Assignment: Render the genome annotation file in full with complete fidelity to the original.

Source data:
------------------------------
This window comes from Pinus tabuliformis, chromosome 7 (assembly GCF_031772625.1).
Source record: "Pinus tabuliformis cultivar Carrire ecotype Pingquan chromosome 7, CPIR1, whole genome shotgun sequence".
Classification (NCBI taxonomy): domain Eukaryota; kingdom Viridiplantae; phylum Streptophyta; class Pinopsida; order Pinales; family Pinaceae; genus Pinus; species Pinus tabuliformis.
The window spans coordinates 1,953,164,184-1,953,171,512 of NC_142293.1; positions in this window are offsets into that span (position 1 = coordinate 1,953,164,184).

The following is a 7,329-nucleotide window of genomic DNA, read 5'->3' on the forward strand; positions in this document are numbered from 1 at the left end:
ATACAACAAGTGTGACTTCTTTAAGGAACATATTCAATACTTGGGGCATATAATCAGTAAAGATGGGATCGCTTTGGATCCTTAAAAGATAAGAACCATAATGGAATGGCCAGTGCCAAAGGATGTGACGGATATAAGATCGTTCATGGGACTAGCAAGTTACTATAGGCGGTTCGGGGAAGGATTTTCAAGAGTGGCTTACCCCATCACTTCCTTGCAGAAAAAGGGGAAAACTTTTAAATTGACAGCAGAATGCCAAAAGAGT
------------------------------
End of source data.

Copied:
This window comes from Pinus tabuliformis, chromosome 7 (assembly GCF_031772625.1).
Source record: "Pinus tabuliformis cultivar Carrire ecotype Pingquan chromosome 7, CPIR1, whole genome shotgun sequence".
Classification (NCBI taxonomy): domain Eukaryota; kingdom Viridiplantae; phylum Streptophyta; class Pinopsida; order Pinales; family Pinaceae; genus Pinus; species Pinus tabuliformis.
The window spans coordinates 1,953,164,184-1,953,171,512 of NC_142293.1; positions in this window are offsets into that span (position 1 = coordinate 1,953,164,184).

The following is a 7,329-nucleotide window of genomic DNA, read 5'->3' on the forward strand; positions in this document are numbered from 1 at the left end:
ATACAACAAGTGTGACTTCTTTAAGGAACATATTCAATACTTGGGGCATATAATCAGTAAAGATGGGATCGCTTTGGATCCTTAAAAGATAAGAACCATAATGGAATGGCCAGTGCCAAAGGATGTGACGGATATAAGATCGTTCATGGGACTAGCAAGTTACTATAGGCGGTTCGGGGAAGGATTTTCAAGAGTGGCTTACCCCATCACTTCCTTGCAGAAAAAGGGGAAAACTTTTAAATTGACAGCAGAATGCCAAAAGAGT